In 1954, sixty-three-year-old Maine farmer Annie Wilkins embarked on an impossible journey. She had no money and no family, she had just lost her farm, and her doctor had given her only two years to live.
Novels are often more effective than truth. Lady Antonia Fraser, a renowned expert wrote extensively on England’s royal dynasties. Her factual history books though acclaimed were not best-sellers. Instead, the writer then told the stories of England’s kings and queens as novels. A smart move for her ‘fictional’ books became overnight successes.
There are few pursuits more healing than creative writing. Setting down one’s thoughts is a way to better understand and discover a solution to any situation. Self-expression through writing actually inspires creativity.
On November 14, 1854, during a severe storm off the coast of Balaklava, the British frigate Prince did not have time to gain a safe haven in the bay, crashed on the rocks and sank to the sea bed. Of the 150 people on board, only six survived.
When during a televised skirmish President Reagan’s recently published memoirs came up, former president wryly remarked: ‘I hear it’s a terrific book. One of these days I am going to read it myself.’
The Audacity of Peter Tordenskjold: The Naval Captain Who Asked His Enemy For Ammo in The Middle of a Battle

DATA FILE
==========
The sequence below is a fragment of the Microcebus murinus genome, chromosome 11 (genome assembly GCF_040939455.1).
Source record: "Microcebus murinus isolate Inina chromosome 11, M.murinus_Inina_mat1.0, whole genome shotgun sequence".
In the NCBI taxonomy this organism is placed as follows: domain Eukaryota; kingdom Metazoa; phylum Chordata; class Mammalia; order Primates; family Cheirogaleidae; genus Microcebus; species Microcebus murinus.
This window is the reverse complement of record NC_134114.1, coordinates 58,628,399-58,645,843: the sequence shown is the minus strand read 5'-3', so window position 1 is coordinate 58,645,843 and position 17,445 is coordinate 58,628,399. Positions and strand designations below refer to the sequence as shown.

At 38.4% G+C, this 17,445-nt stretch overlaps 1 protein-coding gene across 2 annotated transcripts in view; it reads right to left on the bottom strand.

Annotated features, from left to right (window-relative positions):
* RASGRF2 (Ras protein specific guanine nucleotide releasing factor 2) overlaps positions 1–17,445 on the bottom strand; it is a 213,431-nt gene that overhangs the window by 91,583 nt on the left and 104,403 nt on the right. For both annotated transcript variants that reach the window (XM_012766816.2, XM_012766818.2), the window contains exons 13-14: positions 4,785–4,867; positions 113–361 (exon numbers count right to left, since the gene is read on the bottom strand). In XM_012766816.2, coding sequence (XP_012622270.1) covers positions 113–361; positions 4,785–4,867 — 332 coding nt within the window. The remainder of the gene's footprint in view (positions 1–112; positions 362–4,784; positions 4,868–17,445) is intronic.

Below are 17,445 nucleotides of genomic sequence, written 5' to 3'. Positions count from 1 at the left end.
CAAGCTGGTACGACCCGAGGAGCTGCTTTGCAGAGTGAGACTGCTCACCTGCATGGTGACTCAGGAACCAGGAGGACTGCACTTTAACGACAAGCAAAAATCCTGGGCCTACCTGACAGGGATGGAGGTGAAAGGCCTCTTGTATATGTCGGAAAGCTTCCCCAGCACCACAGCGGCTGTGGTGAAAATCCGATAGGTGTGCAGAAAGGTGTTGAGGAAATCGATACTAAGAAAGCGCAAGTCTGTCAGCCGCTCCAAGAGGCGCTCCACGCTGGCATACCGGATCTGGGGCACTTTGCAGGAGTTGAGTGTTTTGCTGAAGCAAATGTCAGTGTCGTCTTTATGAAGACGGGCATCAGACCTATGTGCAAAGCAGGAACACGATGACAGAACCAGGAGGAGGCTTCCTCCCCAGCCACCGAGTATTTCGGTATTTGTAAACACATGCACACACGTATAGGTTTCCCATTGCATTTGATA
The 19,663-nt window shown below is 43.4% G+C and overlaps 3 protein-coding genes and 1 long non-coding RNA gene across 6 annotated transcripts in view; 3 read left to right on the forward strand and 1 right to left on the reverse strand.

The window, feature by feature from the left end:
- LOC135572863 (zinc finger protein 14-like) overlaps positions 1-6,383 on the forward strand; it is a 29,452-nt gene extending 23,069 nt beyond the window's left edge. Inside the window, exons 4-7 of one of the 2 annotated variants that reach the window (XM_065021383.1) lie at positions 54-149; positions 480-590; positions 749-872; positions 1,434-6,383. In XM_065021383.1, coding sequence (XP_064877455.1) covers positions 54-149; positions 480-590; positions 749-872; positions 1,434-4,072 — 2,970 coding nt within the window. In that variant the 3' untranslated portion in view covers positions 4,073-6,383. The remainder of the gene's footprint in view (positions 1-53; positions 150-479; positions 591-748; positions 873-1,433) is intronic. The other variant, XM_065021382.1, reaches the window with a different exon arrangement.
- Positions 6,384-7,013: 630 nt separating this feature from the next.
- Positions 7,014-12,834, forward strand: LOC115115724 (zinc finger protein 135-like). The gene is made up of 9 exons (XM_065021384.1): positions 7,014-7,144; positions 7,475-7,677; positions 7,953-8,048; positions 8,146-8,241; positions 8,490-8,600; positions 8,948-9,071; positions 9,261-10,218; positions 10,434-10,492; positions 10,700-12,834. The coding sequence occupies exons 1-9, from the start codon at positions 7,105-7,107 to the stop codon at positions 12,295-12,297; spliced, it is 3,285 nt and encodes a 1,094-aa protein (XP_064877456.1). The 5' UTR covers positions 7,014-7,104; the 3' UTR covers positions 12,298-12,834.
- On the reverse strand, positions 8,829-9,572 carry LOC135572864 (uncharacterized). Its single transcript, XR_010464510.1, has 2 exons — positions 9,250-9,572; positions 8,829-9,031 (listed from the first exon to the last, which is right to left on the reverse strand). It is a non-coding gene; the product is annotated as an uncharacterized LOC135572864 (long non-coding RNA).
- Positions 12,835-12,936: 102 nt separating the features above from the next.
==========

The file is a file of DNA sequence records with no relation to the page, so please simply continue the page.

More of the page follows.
On November 12, 1720 Peter Tordenskjold died in a sword duel. It will not sound familiar to most people, but he was one of the great national heroes of Denmark and Norway—countries that were once united, a daring sailor who would be the equivalent of what Nelson is to the British, Ruyter to the Dutch, Jones to the Americans or Bazán to the Spanish. Remembered in several popular songs and honored with several statues, streets, books, films and even a festival, a corvette of the Danish navy and a ship of the Norwegian navy are named after him. He is also cited in the Danish royal anthem.
Michael Walsh, historian, and journalist, never found enough time to be a novelist until during the 1990s when, down to his last brass cent, he wondered if salvation might come via a novel. The dissident journalist put pen to paper and began work on Retribution which later was re-titled A Leopard in Liverpool. The novel was finally published a year or so ago and was accompanied by a low-key promotion.
MICHAEL WALSH ex-seafarer, nomad and author of seafaring books is more aware than most of the awesome size and depths of the earth’s great seas. After all, the once British seaman on reaching his 26th birthday had travelled to over 60 countries, visited hundreds of ports many several times over.
Sadly, few boys these days have meaningful relationships with male mentors and father figures, men who can teach and inspire them. Some boys grow up without having been taught by a male teacher or are taught by teachers who have no life or work experience outside of a classroom.
The harrowing photographs of starving people that Noerwegian arctic explorer Fridtjof Nansen showed in the West shocked the world’s public and helped him organise aid.